Salon article: Judge rules no webcast of McVeigh's execution. Now I'm against the death penalty. But if you're going to go for it, you should really go for it. Don't try to pretend there's some kind of dignity here. Go full tilt for the bread and circuses. If the people demand revenge in cold blood, give it to them! In full color! And Dolby Stereo! On national tv! Really get that "deterence" message out there!
So I've been going a little nuts going over my old posts. Here's the first one of mine I could find. (Actually, the searching mechanism seems a little buggy, you can see it by fiddling with the dates, so it's probably not my first first post.)
Ok. Time to prove my true navel-gazing geekdom. Here's a handy chart of all the accounts I used to post, and related info:
|firstname.lastname@example.org||28 Apr 1993 -
14 May 1993
|email@example.com||14 Sep 1993 -
05 Jun 1994
|firstname.lastname@example.org||15 Jun 1994 -
27 Feb 1995
|email@example.com||23 Mar 1995 -
25 May 1997
|firstname.lastname@example.org*||26 May 1997 -
28 Sep 1997
|email@example.com||28 Sep 1997 -
29 Jul 1999
|firstname.lastname@example.org||03 Aug 1999 -
12 Jul 2000
|email@example.com||15 Jul 2000 -
01 Sep 2001
|firstname.lastname@example.org||01 Sep 2001 -
11 Dec 2001
I'm a little alarmed that the average posts per day has doubled lately. It may be a spike, since it's a smaller than average sample, and I posted a lot right after September 11th...
Funny of the Moment
> Actually, I have heard rumors that Howard Stern
> and H Ross Perot are one and the same. (Have we
> ever seen them in the same room, huh? huh?)
No, that's not true: in fact I have them both in my room right now:
say Hello, Ross:
Hello! I'd l
That's enough Ross, thank you. Howard?
This is fucking ridicu
Thank you, Howard.
So I'm finally retiring the old Palm IIIc. Actually, it's Mo's old IIIc, she generously let me use the one she got when mine when on the fritz. I got the IIIc January 2001, though you can see be jonesing for something new a few days before. Wow...when I got that IIIc, I was still at my dot bomb!
Anyway, the IIIc was always a bit wider and longer than I liked, so I took to decorating its case with stickers, you can see the last rendition here on the left. I liked how the stickers piled up over the years. UPDATE: Heheheheh. I carried this Palm with roughly that group of stickers for months, and only after having that picture posted for 10 hours do I notice the way the Small Soldiers Ogre's boulder turns the TITAN A.E. into "TIT". My inner 12-year-old must've been asleep!
Its replacement is a Sony Clié SJ22. I've kind of warmed up to it now that I see it's styling as a bit iBook-ish, but man, is this thing girly:
- The name: Clié? I mean, it sounds like woman's name or cosmetic already, and the e-with-an-accent just makes it all the more swishy.
- Actually, with its soft grey tones and overall styling, it kind of looks like something from the cosmetics counter.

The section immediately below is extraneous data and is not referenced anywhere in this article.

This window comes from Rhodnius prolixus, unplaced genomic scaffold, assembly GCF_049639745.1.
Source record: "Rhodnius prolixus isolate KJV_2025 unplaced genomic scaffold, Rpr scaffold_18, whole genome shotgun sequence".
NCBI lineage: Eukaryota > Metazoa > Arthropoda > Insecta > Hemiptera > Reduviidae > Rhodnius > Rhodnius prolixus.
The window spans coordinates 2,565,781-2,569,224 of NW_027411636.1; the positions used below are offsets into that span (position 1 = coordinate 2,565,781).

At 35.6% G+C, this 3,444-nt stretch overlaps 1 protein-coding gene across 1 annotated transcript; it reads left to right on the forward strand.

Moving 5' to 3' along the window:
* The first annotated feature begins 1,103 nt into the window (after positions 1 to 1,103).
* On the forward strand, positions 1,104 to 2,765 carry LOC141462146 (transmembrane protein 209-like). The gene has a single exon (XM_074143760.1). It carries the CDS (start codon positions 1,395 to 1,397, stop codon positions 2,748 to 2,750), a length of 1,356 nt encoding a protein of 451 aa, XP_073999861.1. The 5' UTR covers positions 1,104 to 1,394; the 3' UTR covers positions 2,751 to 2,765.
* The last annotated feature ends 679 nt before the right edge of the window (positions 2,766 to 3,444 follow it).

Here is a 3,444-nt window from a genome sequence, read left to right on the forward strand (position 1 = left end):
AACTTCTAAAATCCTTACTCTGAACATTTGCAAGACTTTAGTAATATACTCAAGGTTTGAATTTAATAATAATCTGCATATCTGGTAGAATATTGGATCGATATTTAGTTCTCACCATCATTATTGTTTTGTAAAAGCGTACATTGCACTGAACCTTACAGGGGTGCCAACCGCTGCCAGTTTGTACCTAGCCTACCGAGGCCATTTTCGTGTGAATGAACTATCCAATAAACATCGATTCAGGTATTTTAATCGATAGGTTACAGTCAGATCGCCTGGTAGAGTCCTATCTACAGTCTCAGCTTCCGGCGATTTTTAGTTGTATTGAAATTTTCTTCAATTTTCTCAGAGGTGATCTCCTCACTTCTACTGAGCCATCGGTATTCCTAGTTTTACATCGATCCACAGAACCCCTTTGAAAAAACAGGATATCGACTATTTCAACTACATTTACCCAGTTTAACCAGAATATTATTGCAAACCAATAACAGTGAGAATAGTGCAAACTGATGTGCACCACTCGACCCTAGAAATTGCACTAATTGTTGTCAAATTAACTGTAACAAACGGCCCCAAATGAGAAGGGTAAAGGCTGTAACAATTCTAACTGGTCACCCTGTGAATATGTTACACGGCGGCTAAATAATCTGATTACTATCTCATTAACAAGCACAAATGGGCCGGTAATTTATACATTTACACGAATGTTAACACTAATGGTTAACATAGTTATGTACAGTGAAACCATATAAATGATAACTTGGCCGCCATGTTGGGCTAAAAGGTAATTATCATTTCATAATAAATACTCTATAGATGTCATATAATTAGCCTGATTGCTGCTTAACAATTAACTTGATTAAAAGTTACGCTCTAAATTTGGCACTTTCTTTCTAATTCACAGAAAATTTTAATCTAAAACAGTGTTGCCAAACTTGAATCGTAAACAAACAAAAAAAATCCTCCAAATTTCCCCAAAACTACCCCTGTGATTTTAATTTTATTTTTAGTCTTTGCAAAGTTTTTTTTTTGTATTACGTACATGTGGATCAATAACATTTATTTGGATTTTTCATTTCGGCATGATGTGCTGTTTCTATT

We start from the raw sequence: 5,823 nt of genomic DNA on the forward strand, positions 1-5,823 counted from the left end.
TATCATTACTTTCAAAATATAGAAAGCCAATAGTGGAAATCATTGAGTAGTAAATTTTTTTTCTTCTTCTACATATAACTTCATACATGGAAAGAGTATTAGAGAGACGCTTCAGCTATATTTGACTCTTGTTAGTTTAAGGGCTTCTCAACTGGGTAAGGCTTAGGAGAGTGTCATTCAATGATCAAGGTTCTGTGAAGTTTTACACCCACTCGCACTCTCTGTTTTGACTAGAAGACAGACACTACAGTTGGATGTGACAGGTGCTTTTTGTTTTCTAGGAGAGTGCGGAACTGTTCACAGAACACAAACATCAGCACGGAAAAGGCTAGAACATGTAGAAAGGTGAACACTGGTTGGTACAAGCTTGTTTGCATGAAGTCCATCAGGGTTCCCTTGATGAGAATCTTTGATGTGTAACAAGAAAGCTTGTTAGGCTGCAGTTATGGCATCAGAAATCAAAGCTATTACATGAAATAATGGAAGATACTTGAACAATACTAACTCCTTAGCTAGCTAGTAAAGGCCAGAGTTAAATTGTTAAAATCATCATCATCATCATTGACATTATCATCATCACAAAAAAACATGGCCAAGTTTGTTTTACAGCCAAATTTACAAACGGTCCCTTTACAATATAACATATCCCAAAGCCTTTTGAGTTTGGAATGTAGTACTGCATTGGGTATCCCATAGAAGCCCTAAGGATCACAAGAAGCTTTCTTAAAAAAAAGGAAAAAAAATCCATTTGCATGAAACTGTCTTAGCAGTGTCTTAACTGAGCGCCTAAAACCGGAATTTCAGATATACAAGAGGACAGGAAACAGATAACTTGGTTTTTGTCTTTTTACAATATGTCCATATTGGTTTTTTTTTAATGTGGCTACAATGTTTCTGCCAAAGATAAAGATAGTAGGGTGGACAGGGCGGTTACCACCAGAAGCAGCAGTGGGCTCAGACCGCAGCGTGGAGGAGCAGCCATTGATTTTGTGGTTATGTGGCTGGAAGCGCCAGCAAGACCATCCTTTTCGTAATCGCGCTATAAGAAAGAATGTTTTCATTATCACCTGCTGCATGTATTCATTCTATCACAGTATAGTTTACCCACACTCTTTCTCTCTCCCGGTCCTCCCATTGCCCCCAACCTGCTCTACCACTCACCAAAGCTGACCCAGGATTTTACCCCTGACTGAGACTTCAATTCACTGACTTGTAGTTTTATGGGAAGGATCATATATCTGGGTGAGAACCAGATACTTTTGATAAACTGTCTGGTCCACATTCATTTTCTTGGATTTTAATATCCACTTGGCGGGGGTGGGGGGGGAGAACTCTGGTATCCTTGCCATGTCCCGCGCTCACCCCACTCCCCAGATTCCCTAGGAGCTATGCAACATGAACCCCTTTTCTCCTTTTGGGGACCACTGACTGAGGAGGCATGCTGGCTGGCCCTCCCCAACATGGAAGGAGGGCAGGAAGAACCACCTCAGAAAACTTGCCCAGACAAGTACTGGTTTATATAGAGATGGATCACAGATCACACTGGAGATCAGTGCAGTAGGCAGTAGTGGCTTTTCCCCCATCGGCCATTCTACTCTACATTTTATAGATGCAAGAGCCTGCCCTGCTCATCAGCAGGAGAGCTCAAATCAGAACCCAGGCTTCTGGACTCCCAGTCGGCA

- The flip lid is, I kid you not, just slightly fuzzy, almost like it was covered in something like velvet. Or something, I don't know much about material.
- The stylus is much less rugged-feeling than on other Palms. In fact its silvery-metal, with white plastic at both the writing point and the other end. It looks like a frickin' twirling baton!
I know it might be odd to write this much about a piece of hardware, but I've had a PalmOS device with me ever since fall of 1997, so it's an important accompanist to my brain...
Invention of the Moment
Call me gadget-happy, but I think I'd really like to get one of those high-tech toilets Wired is writing about.
Prank of the Moment
ZUG has fun with credit card receipt signatures. I liked the surrealness of some of them.
I haven't thought about ZUG in a long time. I love how it informs you that "You're reading ZUG, the world's only comedy site."
Windows Annoyance Rant of the Moment
I wrote this to send into the site ThisIsBroken.com:
This might be more of a gripe, or just a reluctance to shift to a new mental model for search, but the way recent versions of Windows conduct file searches in the sidebar of the current explorer window seems like a huge step backwards from the old way of a seperate finding app...
- You lose your place. Often, I'm still interested in keeping the current explorer view open when I hit Ctrl-F to conduct a search, but now my whole window becomes dedicated to this one search task.
- Often in NT2K it takes a few seconds for the "Look in" field to be automatically field in with the location of the current Folder. Type in a quick search term, hit return, you get a message "A valid folder name must be entered"
- The only way to know if you're looking at a "real folder" or search results is to look at the window caption. And even when the caption indicates "Search Results", it gives you no hint of what you were searching for. (Admittedly, a detailed description could get wordy, but still, having 3 windows that say "Search Results" in the task bar isn't that useful in refinding a specific window.)
- To get your normal explorer view again you have to hit an IE like "back" button. This seems like a broken paradigm to me, that viewing a folder is one "task location", viewing search results is another "task location". To my mental model, an explorer view represents a "noun", and a search is more of a "verb", results and all. It's not like search results are really making up a "virtual folder".